If you’re reading this on the Review’s publication date, I am on the Disney Fantasy with my wife and parents enjoying the last of a seven-day cruise of the western Caribbean. Along the way, we celebrated my mother’s 69th birthday, our 15th wedding anniversary and, generally, the joy of touring the seas on a floating city of magic.
I’m sure I had a great time.
I’m equally sure I could use a great time right about now as I sit here in the office on the night before we depart.
If you’re a Catholic, you believe in something called papal infallibility. That means you believe the pope can’t be wrong.
That’s not exactly what papal infallibility means but, for the purposes of our visit this week, let’s agree that’s it in a nutshell.
While I’d suspect Pope Francis is not one who will throw his infallibility in anyone’s face—he seems like a pretty down-to-Earth guy—at least he has it to fall back on and, if you’re one of the faithful, you’ll go along with him should he choose to assert it.
I don’t have that luxury.
I recently realized I am wrong about something, about someone, and I have been from the beginning of my experience with them.
You and I speak pretty frankly in this space each week. I value that and I hope you value it, too. But this week we’re not going to be quite as detailed as usual, largely because I don’t think we need to be.
You’ll know how I feel because I’m sure, at some point, you’ve felt this way too.
There are a lot of things we do in life because we have to do them. They’re our obligations and we enjoy them or we don’t; they have to be done either way. Most people would count their jobs among these things and, hopefully, you’re one of the fortunate ones for whom your job is an obligation you like doing.
I’d consider myself a member of that group.
There are other things we do in life because we want to. I’m not talking about collecting baseball cards or cruising the Caribbean on a Disney ship, I’m talking more about the things we do because we want to do them for other people. Those are the things that often define not only how we’re seen and appreciated by others, they can also shape how we see and appreciate ourselves.
When viewed that way, are they really things we do for others? I’d say so, but I think it’s a delusion to believe in absolute altruism. We do for others to fill a need in ourselves.
Not saying that’s a bad thing, just saying it’s a thing.
When we invest in others outside the realms of friendship or romance, we usually do it because we see a place where we can be of service. In doing so, I think we hope what we bring to that particular table will be noticed, appreciated and, in the best of scenarios, we will get to see the fruits of our labor as the person in whom we invested overcomes or improves or achieves or does whatever else they set out to do.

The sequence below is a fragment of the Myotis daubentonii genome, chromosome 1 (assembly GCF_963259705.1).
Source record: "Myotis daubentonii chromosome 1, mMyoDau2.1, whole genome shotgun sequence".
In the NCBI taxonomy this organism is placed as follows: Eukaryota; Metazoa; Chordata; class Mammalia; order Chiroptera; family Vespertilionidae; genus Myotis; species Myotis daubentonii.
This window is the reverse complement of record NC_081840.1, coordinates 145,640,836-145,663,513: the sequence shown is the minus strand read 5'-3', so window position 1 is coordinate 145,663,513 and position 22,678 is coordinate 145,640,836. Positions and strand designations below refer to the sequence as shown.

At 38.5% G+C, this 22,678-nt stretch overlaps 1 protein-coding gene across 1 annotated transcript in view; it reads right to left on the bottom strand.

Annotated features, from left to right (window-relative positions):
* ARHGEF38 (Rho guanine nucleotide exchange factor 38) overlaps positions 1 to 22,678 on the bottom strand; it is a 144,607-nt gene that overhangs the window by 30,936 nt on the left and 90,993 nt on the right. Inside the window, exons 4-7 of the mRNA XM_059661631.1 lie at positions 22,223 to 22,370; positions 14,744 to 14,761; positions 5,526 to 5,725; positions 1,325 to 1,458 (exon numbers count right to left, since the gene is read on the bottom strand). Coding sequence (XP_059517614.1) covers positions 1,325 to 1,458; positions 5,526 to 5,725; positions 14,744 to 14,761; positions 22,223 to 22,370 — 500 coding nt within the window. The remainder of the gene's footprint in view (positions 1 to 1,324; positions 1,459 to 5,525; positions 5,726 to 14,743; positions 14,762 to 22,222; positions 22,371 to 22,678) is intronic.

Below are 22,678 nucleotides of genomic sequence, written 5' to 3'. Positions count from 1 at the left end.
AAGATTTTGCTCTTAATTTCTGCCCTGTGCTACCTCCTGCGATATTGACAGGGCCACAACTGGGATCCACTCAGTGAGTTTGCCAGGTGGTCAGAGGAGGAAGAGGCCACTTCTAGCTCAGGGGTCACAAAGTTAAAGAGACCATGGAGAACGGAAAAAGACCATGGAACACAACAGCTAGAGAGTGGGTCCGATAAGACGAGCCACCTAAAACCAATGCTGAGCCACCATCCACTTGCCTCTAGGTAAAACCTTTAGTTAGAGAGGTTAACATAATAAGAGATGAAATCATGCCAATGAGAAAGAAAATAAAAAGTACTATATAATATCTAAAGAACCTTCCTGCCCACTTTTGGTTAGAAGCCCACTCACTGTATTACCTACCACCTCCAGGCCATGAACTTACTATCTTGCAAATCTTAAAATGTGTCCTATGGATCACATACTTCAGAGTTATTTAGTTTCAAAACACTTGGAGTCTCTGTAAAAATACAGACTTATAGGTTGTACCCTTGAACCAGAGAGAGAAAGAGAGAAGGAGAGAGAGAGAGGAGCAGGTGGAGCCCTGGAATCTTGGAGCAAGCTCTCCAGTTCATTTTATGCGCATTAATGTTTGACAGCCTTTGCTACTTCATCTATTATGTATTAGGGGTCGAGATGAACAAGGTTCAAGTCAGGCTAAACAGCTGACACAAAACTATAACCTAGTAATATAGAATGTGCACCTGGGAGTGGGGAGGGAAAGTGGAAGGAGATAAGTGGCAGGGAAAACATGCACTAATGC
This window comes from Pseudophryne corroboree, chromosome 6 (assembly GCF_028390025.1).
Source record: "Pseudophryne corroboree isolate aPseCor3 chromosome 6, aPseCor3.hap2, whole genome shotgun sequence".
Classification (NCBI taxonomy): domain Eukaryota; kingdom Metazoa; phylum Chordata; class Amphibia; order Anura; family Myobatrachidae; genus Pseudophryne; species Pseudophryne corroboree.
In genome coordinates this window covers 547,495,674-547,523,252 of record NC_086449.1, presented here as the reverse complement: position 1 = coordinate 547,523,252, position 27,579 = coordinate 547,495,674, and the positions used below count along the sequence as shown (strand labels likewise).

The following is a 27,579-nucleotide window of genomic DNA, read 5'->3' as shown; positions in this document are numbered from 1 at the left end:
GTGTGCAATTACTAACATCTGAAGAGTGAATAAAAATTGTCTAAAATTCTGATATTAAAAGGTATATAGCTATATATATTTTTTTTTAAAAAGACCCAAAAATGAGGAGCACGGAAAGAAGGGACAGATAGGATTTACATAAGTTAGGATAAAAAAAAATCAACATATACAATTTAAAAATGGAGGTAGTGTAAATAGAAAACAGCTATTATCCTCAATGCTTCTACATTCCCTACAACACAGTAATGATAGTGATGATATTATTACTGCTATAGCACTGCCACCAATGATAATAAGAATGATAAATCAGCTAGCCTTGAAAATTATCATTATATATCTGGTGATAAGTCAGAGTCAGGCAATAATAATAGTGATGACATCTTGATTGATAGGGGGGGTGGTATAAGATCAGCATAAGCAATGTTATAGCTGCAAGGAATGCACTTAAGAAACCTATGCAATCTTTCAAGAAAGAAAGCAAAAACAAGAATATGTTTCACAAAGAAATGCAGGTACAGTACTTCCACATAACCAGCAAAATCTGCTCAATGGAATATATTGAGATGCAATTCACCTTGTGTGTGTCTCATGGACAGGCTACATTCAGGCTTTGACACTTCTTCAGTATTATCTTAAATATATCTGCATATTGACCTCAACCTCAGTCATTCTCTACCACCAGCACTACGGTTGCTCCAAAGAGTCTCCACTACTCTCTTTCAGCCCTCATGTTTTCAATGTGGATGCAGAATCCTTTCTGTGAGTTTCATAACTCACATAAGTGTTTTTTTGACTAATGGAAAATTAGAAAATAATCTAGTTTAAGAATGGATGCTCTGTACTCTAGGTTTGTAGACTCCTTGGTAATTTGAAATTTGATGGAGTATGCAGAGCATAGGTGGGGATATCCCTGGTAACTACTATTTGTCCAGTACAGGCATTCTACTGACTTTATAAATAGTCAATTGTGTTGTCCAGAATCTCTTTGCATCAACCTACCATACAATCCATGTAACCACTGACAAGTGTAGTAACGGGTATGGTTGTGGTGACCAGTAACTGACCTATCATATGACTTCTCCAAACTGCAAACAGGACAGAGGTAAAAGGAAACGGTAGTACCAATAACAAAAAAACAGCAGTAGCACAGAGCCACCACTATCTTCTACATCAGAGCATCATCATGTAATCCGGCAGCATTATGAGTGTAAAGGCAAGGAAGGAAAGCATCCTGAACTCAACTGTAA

They overcome. They improve. They achieve. And so do we.
This all sounds pretty great, doesn’t it? I’ll tell you what—and I hope you already know this—when it works, it is great.
Of course, in order for these investments to work, we’ve got to back the right horse, so to speak. The people in whom we chose to invest, for lack of a better word, need to be worthy of it.
What if they’re not? What if we’re wrong?
Well, then you end up where I am now; acutely aware of my own fallibility.
As I believe I’ve lamented in this space before, I’m going to turn 40 this year. That’s pretty far along in the game to butcher a character judgment as badly as I have. It makes me question myself to a degree with which I’m not particularly comfortable.
So what are the answers?
I think I’ve learned that, when I returned to an active, gainful life after 12 years on the sidelines telling people I was working on a writing career, I needed to feel like I had more to offer than news stories about the Village of Mamaroneck. While I’m proud of the work I did while I was on the beat there—and I hope those folks feel I did them a service—I think, looking back, I wanted to somehow validate my squandered years, to contribute to my new endeavor in ways perhaps those around me weren’t positioned to do.
And so I did, or tried to, and it didn’t pay off at all.
Lesson learned, I suppose, but not about life or anyone no longer in mine so much as about me.
I can still make mistakes—big ones—and there’s still room to grow and people from whom to learn.
I’ll invest again, I’m sure. But next time it’ll be from a stronger position.
Thanks for reading. We’ll talk about something fun next week.
Reach Jason at firstname.lastname@example.org and
follow him on Twitter @jasonchirevas